In the unending arms race between hosts and parasites, there are few rules. Now, researchers say they've found hints of a new type of foul play: bacteria stealing genes from their animal hosts.
Bacteria are among the most adaptable of living creatures, notorious for shuffling genes amongst themselves, passing on good ideas and discarding others as the environment changes around them. But gene transfer between kingdoms--from animal to bacteria for example, or vice versa, has been much harder to document. But in a study published online 26 May in Genome Biology, a team of computational biologists and malaria researchers from the European Molecular Biology Laboratory in Heidelberg, Germany, report finding a bacterial version of the gene that produces α2macroglobulin (α2m) in animals. α2m is a handy molecule--it captures the protein-destroyers the bacteria use to push their way deeper into the host's body. Because it is such a versatile player in the immune system, the gene appears to have been preserved in all animal lineages, from horseshoe crabs to humans. Outside the animal kingdom, however, the gene seemed absent.
So the researchers were surprised when a database search turned up versions of the gene in more than 30 bacteria species, says team member Aidan Budd. Although the bacteria shared common features (most live inside animals and many cause disease), the pattern of species carrying and lacking the gene suggested that the gene had been shuffled horizontally in the family tree, between distantly related species, not passed down from an ancient ancestor. Even dissimilar species had similar versions of the α2m gene, they found.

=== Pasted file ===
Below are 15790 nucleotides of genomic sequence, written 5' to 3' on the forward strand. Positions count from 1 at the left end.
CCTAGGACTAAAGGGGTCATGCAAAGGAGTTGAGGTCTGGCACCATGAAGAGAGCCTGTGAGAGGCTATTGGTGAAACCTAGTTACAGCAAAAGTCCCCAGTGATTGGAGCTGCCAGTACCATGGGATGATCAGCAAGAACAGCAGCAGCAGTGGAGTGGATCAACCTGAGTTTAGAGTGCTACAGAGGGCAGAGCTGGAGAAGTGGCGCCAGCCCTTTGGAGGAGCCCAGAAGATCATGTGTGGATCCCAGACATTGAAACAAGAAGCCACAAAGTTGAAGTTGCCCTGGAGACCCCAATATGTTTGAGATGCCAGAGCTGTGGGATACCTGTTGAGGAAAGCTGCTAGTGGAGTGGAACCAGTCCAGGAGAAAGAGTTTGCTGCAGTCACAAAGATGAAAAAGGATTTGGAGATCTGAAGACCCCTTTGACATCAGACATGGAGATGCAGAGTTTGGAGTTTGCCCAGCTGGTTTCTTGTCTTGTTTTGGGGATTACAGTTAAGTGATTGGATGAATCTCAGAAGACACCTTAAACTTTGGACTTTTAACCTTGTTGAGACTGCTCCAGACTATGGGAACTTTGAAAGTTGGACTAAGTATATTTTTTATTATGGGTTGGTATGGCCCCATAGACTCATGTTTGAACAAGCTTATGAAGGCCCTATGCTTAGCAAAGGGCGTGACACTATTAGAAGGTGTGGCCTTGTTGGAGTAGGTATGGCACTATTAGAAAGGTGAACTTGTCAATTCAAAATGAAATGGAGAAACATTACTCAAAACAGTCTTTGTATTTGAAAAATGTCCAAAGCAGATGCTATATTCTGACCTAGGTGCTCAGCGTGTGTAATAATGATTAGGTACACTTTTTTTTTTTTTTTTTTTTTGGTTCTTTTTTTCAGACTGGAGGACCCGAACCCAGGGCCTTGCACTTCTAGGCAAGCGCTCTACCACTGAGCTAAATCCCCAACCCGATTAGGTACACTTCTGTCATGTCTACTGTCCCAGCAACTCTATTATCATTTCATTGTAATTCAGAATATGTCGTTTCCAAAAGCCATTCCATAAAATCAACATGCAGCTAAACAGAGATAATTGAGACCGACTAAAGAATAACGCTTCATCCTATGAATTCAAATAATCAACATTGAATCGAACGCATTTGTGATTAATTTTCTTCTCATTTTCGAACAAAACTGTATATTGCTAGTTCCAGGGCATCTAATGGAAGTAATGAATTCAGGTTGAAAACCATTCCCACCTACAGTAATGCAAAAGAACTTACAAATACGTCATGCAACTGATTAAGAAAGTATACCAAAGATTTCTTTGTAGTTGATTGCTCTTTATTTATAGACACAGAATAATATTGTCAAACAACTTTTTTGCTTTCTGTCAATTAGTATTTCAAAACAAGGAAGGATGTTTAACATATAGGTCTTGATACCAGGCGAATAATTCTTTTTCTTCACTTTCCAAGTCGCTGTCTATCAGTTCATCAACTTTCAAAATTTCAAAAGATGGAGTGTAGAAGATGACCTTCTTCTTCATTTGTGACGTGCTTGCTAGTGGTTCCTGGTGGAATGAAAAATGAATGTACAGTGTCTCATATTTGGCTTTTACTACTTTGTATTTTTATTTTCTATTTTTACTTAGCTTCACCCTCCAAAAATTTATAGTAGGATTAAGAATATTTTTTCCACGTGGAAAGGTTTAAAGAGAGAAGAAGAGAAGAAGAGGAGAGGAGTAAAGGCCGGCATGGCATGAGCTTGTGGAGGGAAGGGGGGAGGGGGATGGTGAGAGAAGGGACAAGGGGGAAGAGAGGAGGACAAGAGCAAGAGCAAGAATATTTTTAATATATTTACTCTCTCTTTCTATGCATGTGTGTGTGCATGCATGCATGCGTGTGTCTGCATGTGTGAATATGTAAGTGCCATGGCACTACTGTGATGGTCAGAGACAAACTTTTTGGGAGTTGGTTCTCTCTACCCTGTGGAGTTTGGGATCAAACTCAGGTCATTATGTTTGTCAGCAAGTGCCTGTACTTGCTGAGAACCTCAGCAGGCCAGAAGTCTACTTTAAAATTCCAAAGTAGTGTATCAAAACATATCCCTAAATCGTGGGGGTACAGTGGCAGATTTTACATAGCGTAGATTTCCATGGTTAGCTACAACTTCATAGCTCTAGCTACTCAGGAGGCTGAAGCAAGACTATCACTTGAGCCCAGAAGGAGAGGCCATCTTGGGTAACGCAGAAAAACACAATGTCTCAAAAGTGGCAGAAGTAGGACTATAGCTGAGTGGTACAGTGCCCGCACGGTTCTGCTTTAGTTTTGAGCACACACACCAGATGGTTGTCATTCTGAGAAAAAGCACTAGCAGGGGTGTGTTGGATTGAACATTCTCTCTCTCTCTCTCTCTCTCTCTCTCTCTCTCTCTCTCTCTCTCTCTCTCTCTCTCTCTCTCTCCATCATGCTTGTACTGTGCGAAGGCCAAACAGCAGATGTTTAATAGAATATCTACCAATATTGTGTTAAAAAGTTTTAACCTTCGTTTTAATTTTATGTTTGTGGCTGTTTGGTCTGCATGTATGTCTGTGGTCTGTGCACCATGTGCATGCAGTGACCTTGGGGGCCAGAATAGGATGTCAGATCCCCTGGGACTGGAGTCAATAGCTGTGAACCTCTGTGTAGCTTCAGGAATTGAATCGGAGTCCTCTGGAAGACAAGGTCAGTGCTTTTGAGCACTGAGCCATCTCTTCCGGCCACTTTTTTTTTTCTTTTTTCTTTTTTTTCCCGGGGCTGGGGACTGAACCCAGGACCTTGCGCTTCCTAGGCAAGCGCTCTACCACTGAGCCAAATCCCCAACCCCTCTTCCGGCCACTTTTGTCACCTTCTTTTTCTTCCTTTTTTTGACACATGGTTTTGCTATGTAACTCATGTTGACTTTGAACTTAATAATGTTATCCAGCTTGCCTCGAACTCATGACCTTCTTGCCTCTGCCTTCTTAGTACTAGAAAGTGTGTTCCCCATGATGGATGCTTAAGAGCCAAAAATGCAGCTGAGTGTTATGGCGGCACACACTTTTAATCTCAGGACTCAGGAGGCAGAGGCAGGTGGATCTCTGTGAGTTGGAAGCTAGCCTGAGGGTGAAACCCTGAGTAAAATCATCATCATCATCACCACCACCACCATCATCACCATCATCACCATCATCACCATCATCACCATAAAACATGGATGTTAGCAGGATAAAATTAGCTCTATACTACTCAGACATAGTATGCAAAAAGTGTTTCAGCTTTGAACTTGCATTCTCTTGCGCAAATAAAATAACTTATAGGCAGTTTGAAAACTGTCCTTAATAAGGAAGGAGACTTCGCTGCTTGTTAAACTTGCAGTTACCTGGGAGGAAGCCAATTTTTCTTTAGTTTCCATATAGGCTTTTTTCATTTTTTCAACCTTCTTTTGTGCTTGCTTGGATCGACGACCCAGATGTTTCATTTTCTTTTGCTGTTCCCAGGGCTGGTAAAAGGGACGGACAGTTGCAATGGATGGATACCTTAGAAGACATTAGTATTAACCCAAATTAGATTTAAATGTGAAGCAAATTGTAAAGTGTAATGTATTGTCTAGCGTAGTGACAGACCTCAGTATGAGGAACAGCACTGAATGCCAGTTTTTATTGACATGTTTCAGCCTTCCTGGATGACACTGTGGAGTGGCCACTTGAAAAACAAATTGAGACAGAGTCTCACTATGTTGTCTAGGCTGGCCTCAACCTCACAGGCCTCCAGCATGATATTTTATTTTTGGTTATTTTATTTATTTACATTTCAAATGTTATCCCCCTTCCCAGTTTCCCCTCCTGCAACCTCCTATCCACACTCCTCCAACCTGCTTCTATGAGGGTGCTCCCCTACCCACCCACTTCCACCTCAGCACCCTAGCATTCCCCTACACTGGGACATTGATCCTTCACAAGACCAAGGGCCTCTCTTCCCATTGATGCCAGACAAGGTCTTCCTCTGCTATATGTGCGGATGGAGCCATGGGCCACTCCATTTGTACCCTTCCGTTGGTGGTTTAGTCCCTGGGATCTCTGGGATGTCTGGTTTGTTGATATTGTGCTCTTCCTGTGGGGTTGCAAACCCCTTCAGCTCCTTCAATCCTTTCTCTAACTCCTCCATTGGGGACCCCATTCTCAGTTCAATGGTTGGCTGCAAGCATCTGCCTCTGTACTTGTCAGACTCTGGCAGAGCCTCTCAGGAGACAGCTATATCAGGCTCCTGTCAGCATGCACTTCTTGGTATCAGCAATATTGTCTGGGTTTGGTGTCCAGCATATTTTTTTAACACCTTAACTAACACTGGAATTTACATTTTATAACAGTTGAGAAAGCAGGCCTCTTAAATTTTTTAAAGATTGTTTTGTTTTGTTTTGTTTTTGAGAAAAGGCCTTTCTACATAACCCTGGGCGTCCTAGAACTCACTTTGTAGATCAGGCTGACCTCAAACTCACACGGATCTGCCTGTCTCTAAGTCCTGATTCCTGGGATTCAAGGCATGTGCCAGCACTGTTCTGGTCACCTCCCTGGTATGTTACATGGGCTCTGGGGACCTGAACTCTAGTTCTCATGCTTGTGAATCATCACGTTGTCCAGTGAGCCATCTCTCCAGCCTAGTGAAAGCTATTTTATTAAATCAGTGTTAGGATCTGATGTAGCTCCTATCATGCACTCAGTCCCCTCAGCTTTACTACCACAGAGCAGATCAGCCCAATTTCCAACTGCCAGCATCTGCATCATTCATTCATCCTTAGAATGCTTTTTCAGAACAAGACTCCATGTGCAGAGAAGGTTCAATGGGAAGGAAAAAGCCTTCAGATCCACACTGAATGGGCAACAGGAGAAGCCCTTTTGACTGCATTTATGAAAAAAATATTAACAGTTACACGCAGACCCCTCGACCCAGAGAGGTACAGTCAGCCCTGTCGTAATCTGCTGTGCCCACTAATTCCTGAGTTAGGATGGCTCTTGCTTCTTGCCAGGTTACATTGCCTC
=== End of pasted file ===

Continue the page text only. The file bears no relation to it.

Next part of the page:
The most likely explanation for these findings, together with the apparent absence of the gene in plants and other kingdoms, is that some ancient bacteria acquired the gene from a primitive animal (metazoan) host and then shared it with other bacteria, Budd and colleagues say. The researchers admit the case for theft isn't airtight, though, because they can't rule out the possibility that the gene has simply been lost from plant, fungi, and other kingdoms.
"But if I were a betting person, I'd bet on the metazoan-to-bacteria transfer," says Peter Armstrong, a comparative immunologist at the University of California, Davis. "The chance of the gene being lost over and over again in the other lineages seems vanishingly small compared with a single transfer from a metazoan to a bacteria." The really interesting question, says Armstrong, is what the gene does in bacteria: "Is it part of the infection cycle? Does it suppress other bacteria? It will be very interesting to find out."